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- Interferon-stimulated gene products as regulators of central carbon metabolism 13 November 2020 Kourosh H Ebrahimi
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- Pharmacological activation of the circadian component REV-ERB inhibits HIV-1 replication 9 August 2020 Helene Borrmann
- Structural basis for the neutralization of SARS-CoV-2 by an antibody from a convalescent patient 2 August 2020 Daming Zhou
- ADAM17-triggered TNF signalling protects the ageing Drosophila retina from lipid droplet-mediated degeneration 28 July 2020 Sonia Muliyil
- Neutralizing nanobodies bind SARS-CoV-2 spike RBD and block interaction with ACE2 15 July 2020 Jiangdong Huo
- Large-Scale Production of Human iPSC-Derived Macrophages for Drug Screening 11 July 2020 Simon Gutbier
- Profiling of naïve and primed human pluripotent stem cells reveals state-associated miRNAs 1 July 2020 Benjamin T Dodsworth
DPhil Student | firstname.lastname@example.org
Szymon is a DPhil student in Interdisciplinary Bioscience (BBSRC DTP in collaboration with Eli Lilly).
Neurodegenerative diseases, especially Alzheimer’s and Parkinson’s, affect millions of people worldwide. Unfortunately, there has been little to no success in developing treatments to prevent the onset or slow the progress of these diseases. Inflammation within the central nervous system can affect the course of neurodegenerative diseases, but – at the moment – we lack a representative human in vitro system to suitably mirror the neuroinflammatory state. Induced Pluripotent Stem Cells (iPSCs) can be generated from human donor skin or blood cells and turned into different brain cell types.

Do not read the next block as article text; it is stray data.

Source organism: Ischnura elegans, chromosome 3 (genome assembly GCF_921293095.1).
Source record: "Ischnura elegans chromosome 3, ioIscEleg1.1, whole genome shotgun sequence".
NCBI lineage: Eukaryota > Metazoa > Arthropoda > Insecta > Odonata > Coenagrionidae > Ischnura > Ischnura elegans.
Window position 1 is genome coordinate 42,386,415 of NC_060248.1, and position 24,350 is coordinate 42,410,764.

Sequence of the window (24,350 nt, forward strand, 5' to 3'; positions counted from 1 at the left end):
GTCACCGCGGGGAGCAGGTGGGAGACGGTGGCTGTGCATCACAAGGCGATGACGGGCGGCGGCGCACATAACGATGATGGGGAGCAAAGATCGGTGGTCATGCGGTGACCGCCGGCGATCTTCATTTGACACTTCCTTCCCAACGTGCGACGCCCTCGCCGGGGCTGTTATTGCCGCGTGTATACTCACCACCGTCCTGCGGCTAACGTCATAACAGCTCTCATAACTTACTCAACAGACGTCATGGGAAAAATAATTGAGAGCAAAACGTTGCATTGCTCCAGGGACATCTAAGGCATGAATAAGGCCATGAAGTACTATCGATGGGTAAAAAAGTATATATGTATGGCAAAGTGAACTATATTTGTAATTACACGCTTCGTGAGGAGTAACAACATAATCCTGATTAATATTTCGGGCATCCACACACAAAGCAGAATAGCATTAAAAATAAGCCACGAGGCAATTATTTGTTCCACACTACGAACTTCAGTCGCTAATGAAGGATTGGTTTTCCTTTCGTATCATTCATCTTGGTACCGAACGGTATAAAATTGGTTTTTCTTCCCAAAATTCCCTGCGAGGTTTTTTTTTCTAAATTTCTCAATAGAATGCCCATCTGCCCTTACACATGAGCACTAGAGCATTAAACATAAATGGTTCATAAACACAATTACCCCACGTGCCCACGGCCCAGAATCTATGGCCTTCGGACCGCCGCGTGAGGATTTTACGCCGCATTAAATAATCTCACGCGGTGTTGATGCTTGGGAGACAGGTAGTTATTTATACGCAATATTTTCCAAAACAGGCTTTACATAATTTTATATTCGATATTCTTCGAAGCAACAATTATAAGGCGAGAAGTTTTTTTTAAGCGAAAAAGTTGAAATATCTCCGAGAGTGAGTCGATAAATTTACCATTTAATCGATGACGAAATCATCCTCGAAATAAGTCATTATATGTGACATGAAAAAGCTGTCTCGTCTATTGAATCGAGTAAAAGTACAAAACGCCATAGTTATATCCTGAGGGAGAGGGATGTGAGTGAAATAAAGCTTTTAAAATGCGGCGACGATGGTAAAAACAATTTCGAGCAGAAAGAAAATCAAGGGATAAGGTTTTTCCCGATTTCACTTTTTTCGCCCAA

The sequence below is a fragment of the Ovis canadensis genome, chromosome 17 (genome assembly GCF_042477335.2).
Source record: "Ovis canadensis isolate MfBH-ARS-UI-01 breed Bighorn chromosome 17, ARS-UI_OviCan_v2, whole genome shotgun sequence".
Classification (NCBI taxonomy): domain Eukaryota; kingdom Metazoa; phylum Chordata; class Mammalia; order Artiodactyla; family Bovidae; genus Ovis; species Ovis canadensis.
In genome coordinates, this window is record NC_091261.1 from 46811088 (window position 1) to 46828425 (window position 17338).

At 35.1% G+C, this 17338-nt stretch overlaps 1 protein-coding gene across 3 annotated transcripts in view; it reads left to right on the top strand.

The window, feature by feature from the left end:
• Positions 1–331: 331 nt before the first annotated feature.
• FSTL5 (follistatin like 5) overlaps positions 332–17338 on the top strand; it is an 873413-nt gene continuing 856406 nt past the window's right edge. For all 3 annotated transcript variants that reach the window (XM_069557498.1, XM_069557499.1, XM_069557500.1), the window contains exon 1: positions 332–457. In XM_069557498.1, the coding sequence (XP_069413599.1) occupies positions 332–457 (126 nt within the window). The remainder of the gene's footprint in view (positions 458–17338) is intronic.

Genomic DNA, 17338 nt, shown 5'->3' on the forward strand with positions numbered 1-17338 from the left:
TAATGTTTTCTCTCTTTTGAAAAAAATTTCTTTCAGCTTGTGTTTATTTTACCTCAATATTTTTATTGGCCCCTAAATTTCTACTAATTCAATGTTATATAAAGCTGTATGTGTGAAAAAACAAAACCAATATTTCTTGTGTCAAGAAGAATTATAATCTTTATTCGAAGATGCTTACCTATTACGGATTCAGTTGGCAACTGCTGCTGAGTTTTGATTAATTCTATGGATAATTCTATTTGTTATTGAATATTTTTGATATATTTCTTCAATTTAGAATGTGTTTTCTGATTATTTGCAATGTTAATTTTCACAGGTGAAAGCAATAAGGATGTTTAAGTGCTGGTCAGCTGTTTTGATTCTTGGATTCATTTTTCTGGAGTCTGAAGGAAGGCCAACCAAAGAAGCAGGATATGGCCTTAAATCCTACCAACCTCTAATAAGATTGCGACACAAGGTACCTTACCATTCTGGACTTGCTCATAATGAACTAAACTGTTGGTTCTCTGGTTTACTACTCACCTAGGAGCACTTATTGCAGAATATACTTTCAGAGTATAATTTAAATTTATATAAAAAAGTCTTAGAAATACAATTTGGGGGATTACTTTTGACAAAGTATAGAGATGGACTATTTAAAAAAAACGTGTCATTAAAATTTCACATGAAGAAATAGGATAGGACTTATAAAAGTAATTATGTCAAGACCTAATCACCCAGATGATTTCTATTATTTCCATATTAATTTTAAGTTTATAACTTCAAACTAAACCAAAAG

Szymon’s project will address the above limitation by culturing different human iPSC brain cell types together in a three-dimensional scaffold, including brain immune cells, microglia. This will enable us to study neuroinflammation and neurodegeneration ‘in a dish’. Szymon graduated from The University of Nottingham (MSci Neuroscience). During his studies, he developed an interest in cell culture models by working on in vitro conditions which could promote stem cell characteristics in cancer cells (thanks to Dr Dr. Androutsellis-Theotokis). During a placement year at the Alzheimer’s Research UK Drug Discovery Institute at University College London, he was focusing on culturing primary rat microglia in serum free conditions (thanks to Dr Lorenza Magno). When finishing off the time in Nottingham, his MSci thesis indicated that a polygenic risk score generated from microglial genes can partly predict the risk of developing Alzheimer’s disease (thanks to Prof Kevin Morgan).